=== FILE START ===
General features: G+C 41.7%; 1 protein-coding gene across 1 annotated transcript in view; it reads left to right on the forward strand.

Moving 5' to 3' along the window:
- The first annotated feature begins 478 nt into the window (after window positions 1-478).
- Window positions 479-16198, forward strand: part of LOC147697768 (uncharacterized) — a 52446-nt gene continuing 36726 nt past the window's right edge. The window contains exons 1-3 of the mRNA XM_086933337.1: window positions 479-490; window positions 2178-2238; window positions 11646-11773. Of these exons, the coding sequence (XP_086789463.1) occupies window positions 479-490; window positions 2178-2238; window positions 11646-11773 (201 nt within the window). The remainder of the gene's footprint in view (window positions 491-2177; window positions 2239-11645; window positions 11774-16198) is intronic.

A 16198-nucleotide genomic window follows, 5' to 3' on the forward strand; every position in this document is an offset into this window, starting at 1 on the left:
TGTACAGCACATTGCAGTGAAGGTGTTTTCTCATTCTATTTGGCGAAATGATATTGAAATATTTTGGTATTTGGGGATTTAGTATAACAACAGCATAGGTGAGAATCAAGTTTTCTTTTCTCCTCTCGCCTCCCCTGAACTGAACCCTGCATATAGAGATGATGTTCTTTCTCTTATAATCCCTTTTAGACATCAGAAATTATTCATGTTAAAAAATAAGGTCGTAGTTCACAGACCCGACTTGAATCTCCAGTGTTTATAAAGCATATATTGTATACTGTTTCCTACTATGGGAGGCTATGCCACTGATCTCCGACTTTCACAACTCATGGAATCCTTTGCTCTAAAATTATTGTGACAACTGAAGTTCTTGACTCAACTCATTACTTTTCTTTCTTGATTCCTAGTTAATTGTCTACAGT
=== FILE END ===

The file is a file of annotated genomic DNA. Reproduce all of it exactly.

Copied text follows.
General features: G+C 41.7%; 1 protein-coding gene across 1 annotated transcript in view; it reads left to right on the forward strand.

Moving 5' to 3' along the window:
- The first annotated feature begins 478 nt into the window (after window positions 1-478).
- Window positions 479-16198, forward strand: part of LOC147697768 (uncharacterized) — a 52446-nt gene continuing 36726 nt past the window's right edge. The window contains exons 1-3 of the mRNA XM_086933337.1: window positions 479-490; window positions 2178-2238; window positions 11646-11773. Of these exons, the coding sequence (XP_086789463.1) occupies window positions 479-490; window positions 2178-2238; window positions 11646-11773 (201 nt within the window). The remainder of the gene's footprint in view (window positions 491-2177; window positions 2239-11645; window positions 11774-16198) is intronic.

A 16198-nucleotide genomic window follows, 5' to 3' on the forward strand; every position in this document is an offset into this window, starting at 1 on the left:
TGTACAGCACATTGCAGTGAAGGTGTTTTCTCATTCTATTTGGCGAAATGATATTGAAATATTTTGGTATTTGGGGATTTAGTATAACAACAGCATAGGTGAGAATCAAGTTTTCTTTTCTCCTCTCGCCTCCCCTGAACTGAACCCTGCATATAGAGATGATGTTCTTTCTCTTATAATCCCTTTTAGACATCAGAAATTATTCATGTTAAAAAATAAGGTCGTAGTTCACAGACCCGACTTGAATCTCCAGTGTTTATAAAGCATATATTGTATACTGTTTCCTACTATGGGAGGCTATGCCACTGATCTCCGACTTTCACAACTCATGGAATCCTTTGCTCTAAAATTATTGTGACAACTGAAGTTCTTGACTCAACTCATTACTTTTCTTTCTTGATTCCTAGTTAATTGTCTACAGT